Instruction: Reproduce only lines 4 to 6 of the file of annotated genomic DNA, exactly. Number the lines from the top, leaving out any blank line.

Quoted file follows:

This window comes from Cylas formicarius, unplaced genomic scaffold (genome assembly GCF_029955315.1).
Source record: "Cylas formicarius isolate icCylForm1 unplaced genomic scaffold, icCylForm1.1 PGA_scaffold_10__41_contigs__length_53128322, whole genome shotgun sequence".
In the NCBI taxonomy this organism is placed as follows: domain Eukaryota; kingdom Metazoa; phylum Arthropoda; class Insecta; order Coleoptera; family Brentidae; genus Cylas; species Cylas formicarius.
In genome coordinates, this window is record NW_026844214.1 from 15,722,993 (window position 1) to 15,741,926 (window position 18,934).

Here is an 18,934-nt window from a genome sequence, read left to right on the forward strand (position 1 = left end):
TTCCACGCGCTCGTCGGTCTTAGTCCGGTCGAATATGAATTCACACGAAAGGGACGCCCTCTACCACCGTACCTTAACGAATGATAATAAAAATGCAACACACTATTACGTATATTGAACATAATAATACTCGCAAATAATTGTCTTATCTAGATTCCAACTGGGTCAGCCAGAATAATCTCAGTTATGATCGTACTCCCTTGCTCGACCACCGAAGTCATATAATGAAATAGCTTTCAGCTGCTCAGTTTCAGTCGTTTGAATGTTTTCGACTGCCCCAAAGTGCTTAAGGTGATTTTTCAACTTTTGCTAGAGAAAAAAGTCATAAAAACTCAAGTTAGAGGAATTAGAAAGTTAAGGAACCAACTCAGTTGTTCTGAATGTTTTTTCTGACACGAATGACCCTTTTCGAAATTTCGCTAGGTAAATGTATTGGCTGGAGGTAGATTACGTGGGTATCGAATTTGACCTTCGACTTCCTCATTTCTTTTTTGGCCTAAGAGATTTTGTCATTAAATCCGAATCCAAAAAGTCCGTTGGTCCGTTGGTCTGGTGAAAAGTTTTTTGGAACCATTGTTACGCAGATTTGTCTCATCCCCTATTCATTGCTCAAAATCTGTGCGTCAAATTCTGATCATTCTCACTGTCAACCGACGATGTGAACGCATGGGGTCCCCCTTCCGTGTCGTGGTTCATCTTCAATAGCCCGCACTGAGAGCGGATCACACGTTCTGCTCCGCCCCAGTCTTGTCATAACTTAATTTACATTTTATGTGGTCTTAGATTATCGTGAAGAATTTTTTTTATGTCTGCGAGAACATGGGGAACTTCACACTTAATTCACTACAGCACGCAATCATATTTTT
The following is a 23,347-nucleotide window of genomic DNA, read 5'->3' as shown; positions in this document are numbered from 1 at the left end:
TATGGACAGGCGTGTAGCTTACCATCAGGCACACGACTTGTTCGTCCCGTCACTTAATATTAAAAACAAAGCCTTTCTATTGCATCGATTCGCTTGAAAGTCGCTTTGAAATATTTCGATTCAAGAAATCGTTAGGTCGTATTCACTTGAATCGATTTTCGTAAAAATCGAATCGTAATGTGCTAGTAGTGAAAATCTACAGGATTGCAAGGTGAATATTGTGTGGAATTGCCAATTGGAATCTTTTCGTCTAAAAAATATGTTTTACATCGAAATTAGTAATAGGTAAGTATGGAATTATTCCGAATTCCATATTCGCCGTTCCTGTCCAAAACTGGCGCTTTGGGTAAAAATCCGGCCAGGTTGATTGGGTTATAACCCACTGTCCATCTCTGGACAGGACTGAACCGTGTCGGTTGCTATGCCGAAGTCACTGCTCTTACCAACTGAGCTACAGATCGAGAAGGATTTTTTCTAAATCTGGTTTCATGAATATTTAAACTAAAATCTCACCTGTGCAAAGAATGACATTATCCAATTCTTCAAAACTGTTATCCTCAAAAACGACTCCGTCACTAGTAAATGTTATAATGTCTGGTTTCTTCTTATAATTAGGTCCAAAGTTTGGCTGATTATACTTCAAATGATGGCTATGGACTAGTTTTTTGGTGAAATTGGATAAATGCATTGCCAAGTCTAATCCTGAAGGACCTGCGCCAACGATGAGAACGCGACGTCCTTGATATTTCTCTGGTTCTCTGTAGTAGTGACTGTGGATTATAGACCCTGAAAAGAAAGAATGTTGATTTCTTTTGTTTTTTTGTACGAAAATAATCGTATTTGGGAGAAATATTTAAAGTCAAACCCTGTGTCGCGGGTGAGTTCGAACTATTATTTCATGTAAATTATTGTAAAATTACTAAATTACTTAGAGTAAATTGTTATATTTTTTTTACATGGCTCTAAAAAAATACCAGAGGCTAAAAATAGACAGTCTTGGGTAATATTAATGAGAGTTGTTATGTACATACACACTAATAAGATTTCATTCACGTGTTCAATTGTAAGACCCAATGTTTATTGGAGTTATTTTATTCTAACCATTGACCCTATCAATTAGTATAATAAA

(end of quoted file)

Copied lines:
In genome coordinates, this window is record NW_026844214.1 from 15,722,993 (window position 1) to 15,741,926 (window position 18,934).

Here is an 18,934-nt window from a genome sequence, read left to right on the forward strand (position 1 = left end):
TTCCACGCGCTCGTCGGTCTTAGTCCGGTCGAATATGAATTCACACGAAAGGGACGCCCTCTACCACCGTACCTTAACGAATGATAATAAAAATGCAACACACTATTACGTATATTGAACATAATAATACTCGCAAATAATTGTCTTATCTAGATTCCAACTGGGTCAGCCAGAATAATCTCAGTTATGATCGTACTCCCTTGCTCGACCACCGAAGTCATATAATGAAATAGCTTTCAGCTGCTCAGTTTCAGTCGTTTGAATGTTTTCGACTGCCCCAAAGTGCTTAAGGTGATTTTTCAACTTTTGCTAGAGAAAAAAGTCATAAAAACTCAAGTTAGAGGAATTAGAAAGTTAAGGAACCAACTCAGTTGTTCTGAATGTTTTTTCTGACACGAATGACCCTTTTCGAAATTTCGCTAGGTAAATGTATTGGCTGGAGGTAGATTACGTGGGTATCGAATTTGACCTTCGACTTCCTCATTTCTTTTTTGGCCTAAGAGATTTTGTCATTAAATCCGAATCCAAAAAGTCCGTTGGTCCGTTGGTCTGGTGAAAAGTTTTTTGGAACCATTGTTACGCAGATTTGTCTCATCCCCTATTCATTGCTCAAAATCTGTGCGTCAAATTCTGATCATTCTCACTGTCAACCGACGATGTGAACGCATGGGGTCCCCCTTCCGTGTCGTGGTTCATCTTCAATAGCCCGCACTGAGAGCGGATCACACGTTCTGCTCCGCCCCAGTCTTGTCATAACTTAATTTACATTTTATGTGGTCTTAGATTATCGTGAAGAATTTTTTTTATGTCTGCGAGAACATGGGGAACTTCACACTTAATTCACTACAGCACGCAATCATATTTTT